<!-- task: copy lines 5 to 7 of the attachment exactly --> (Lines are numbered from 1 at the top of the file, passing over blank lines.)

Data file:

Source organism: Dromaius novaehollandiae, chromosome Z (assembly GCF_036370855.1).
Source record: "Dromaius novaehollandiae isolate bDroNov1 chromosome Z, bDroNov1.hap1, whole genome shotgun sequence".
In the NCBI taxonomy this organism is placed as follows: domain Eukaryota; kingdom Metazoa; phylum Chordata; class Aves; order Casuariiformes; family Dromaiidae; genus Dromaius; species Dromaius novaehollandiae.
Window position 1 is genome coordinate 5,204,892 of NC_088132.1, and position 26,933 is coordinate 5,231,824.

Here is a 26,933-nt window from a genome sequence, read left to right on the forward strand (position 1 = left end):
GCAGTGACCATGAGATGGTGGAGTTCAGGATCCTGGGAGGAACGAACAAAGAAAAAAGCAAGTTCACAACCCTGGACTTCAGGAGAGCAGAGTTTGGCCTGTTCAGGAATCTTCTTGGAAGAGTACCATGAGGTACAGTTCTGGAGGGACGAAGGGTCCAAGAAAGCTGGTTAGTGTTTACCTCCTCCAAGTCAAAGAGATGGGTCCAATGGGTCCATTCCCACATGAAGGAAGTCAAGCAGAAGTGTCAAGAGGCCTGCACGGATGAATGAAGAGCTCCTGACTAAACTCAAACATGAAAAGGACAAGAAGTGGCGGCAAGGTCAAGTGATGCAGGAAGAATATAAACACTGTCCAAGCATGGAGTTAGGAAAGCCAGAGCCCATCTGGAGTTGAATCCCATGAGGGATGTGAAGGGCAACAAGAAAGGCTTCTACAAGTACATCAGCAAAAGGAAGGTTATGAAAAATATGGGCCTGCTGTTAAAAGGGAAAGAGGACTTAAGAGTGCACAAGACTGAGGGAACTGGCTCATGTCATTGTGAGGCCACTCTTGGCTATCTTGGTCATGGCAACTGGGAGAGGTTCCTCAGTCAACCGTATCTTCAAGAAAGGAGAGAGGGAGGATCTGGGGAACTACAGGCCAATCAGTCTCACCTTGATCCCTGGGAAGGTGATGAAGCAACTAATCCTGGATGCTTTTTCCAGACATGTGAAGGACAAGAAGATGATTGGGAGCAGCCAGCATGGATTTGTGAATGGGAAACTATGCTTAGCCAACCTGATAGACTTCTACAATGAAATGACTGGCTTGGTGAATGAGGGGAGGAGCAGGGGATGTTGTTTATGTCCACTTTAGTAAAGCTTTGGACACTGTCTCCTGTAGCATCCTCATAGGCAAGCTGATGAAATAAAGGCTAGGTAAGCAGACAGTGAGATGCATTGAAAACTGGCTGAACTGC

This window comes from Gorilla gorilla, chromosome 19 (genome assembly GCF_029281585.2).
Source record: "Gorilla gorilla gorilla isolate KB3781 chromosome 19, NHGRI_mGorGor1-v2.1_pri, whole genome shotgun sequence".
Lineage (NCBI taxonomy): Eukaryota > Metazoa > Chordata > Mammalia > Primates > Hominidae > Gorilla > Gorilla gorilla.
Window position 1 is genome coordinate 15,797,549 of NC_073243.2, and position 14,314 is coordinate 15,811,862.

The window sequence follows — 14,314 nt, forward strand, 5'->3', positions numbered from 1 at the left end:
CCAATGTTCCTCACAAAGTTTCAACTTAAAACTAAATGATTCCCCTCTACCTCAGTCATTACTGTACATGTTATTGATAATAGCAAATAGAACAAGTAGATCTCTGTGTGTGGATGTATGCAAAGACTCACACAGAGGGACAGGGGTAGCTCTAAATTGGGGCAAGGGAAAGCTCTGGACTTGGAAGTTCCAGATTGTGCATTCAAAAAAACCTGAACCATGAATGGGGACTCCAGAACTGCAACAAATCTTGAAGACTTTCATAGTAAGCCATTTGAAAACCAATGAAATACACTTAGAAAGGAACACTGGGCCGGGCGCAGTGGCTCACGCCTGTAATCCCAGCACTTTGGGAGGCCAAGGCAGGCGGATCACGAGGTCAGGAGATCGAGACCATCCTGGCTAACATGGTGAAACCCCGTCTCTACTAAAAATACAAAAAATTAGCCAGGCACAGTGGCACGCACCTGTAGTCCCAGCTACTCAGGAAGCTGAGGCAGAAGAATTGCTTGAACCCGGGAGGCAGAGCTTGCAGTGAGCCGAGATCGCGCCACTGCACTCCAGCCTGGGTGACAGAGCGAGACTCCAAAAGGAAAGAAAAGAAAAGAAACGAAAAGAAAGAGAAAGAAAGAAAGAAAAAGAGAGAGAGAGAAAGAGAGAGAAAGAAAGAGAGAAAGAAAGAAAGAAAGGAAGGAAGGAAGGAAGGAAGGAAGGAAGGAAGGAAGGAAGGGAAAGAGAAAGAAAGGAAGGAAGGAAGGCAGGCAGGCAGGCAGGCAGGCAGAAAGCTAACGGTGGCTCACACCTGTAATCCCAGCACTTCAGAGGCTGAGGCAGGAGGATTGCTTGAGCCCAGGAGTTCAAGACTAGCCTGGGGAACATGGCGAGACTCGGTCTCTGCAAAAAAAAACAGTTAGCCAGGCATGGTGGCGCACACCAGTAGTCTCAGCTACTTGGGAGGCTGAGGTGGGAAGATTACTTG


Here is a 26,933-nt window from a genome sequence, read left to right on the forward strand (position 1 = left end):
GCAGTGACCATGAGATGGTGGAGTTCAGGATCCTGGGAGGAACGAACAAAGAAAAAAGCAAGTTCACAACCCTGGACTTCAGGAGAGCAGAGTTTGGCCTGTTCAGGAATCTTCTTGGAAGAGTACCATGAGGTACAGTTCTGGAGGGACGAAGGGTCCAAGAAAGCTGGTTAGTGTTTACCTCCTCCAAGTCAAAGAGATGGGTCCAATGGGTCCATTCCCACATGAAGGAAGTCAAGCAGAAGTGTCAAGAGGCCTGCACGGATGAATGAAGAGCTCCTGACTAAACTCAAACATGAAAAGGACAAGAAGTGGCGGCAAGGTCAAGTGATGCAGGAAGAATATAAACACTGTCCAAGCATGGAGTTAGGAAAGCCAGAGCCCATCTGGAGTTGAATCCCATGAGGGATGTGAAGGGCAACAAGAAAGGCTTCTACAAGTACATCAGCAAAAGGAAGGTTATGAAAAATATGGGCCTGCTGTTAAAAGGGAAAGAGGACTTAAGAGTGCACAAGACTGAGGGAACTGGCTCATGTCATTGTGAGGCCACTCTTGGCTATCTTGGTCATGGCAACTGGGAGAGGTTCCTCAGTCAACCGTATCTTCAAGAAAGGAGAGAGGGAGGATCTGGGGAACTACAGGCCAATCAGTCTCACCTTGATCCCTGGGAAGGTGATGAAGCAACTAATCCTGGATGCTTTTTCCAGACATGTGAAGGACAAGAAGATGATTGGGAGCAGCCAGCATGGATTTGTGAATGGGAAACTATGCTTAGCCAACCTGATAGACTTCTACAATGAAATGACTGGCTTGGTGAATGAGGGGAGGAGCAGGGGATGTTGTTTATGTCCACTTTAGTAAAGCTTTGGACACTGTCTCCTGTAGCATCCTCATAGGCAAGCTGATGAAATAAAGGCTAGGTAAGCAGACAGTGAGATGCATTGAAAACTGGCTGAACTGC

This window comes from Gorilla gorilla, chromosome 19 (genome assembly GCF_029281585.2).